We explore the relationship between drought and civil war. We show that the link between rainfall, temperature and civil war found in the literature may be driven by aggregate shocks (such as global climate) that were not accounted for. A standard differences-in-differences specification relying only on within country variation reveals a much weaker and insignificant link between weather variables and civil war. To increase statistical power, we propose a country-specific measure of drought that describes social exposure to water stress in a more efficient way than rainfall and temperature. We use the Palmer Drought Severity Index (PDSI) which combines rainfall, temperature (and soil texture) and takes important aspects that were missing from previous studies into account: nonlinearities – the effect of contemporaneous rainfall and temperatures depends on the climate history -, interaction effects – e.g. low rainfall is more important in hot years -, and threshold effects due to the limited capacity of the soil – e.g. rainfall water will run off when the soil layers are full. We continue to find a weak positive link between drought and civil war.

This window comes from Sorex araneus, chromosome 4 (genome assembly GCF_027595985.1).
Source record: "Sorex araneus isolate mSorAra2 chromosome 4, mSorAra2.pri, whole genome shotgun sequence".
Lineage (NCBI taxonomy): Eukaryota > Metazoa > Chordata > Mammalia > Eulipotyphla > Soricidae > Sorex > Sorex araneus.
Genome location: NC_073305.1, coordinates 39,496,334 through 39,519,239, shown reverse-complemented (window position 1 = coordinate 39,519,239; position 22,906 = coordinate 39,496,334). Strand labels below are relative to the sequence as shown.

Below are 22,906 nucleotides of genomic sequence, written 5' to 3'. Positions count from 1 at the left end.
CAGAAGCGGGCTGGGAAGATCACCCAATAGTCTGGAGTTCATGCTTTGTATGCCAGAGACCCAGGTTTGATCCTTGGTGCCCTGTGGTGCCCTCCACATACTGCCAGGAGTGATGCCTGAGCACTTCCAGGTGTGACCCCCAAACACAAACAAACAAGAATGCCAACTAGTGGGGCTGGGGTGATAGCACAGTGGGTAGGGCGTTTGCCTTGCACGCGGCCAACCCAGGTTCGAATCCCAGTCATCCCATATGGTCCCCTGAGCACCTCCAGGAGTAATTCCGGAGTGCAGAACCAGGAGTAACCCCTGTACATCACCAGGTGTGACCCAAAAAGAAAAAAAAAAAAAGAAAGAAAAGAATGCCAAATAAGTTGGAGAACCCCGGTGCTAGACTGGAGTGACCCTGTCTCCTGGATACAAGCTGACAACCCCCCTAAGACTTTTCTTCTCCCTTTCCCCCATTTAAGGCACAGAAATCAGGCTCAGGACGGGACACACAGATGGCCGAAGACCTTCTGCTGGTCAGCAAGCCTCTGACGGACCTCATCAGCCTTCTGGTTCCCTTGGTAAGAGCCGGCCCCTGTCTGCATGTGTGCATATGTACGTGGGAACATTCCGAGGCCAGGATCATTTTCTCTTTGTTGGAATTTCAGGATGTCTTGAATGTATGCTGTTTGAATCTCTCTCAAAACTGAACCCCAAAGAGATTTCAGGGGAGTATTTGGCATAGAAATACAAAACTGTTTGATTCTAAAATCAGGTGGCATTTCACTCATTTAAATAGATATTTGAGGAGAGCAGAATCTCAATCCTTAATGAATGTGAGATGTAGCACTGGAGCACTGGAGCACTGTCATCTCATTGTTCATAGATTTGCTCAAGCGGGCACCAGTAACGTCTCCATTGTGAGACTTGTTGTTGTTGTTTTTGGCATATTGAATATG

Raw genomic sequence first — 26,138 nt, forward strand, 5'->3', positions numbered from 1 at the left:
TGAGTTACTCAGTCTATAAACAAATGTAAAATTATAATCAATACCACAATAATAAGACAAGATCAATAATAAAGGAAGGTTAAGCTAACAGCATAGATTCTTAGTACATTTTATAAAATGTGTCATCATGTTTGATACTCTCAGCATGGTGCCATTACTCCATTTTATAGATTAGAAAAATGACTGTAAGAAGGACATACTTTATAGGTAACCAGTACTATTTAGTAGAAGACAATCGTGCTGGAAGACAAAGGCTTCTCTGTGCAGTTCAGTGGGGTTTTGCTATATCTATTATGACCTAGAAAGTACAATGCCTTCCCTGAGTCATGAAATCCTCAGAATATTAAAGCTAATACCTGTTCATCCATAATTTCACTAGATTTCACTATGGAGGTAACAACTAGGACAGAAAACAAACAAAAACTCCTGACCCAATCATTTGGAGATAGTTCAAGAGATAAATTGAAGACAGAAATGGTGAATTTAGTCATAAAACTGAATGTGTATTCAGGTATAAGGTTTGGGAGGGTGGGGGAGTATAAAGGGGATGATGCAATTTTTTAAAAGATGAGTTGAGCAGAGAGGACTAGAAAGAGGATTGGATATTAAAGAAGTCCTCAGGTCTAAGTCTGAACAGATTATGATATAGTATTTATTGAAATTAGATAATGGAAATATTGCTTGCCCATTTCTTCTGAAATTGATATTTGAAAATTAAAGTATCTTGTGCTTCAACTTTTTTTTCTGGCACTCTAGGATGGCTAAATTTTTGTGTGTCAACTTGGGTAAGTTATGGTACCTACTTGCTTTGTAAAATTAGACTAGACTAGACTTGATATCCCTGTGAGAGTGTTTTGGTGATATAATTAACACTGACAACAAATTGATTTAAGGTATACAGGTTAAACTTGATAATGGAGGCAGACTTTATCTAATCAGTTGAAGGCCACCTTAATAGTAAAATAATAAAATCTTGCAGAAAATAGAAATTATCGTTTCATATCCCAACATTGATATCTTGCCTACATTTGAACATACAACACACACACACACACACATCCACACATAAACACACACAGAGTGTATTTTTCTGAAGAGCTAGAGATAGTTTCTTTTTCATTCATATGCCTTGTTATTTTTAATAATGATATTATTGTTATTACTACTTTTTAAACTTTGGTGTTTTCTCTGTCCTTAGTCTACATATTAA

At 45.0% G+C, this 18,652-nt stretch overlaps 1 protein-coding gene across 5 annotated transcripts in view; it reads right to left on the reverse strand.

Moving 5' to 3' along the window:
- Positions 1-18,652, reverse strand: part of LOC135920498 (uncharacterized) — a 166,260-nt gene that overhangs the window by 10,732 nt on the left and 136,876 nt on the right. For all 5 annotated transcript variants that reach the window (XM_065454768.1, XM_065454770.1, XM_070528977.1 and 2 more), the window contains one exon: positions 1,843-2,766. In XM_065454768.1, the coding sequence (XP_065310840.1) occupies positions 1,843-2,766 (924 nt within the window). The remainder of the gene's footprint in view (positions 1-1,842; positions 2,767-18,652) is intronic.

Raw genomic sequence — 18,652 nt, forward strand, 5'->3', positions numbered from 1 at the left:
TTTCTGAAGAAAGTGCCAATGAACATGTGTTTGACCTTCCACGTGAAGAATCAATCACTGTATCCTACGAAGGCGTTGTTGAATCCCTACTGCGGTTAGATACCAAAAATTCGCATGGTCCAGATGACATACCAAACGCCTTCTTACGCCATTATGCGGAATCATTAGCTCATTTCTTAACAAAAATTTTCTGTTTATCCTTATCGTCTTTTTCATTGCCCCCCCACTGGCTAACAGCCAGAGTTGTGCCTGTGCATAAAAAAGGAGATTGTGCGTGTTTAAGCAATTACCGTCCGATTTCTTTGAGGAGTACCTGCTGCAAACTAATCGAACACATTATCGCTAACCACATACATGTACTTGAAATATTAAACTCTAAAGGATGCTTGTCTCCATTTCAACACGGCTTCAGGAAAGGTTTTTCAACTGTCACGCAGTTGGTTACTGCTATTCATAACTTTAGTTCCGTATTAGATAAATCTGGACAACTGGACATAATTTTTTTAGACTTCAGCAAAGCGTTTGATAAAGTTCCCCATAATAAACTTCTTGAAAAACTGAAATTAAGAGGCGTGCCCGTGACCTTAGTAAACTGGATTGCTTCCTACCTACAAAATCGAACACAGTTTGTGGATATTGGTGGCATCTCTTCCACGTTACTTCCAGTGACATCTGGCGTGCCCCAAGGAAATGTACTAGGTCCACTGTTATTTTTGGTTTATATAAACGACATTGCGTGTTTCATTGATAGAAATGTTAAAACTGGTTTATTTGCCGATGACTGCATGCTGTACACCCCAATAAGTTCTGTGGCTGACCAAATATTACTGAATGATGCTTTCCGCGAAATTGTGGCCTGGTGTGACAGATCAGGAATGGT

Drought and civil war in Sub-Saharan Africa
14 January 2014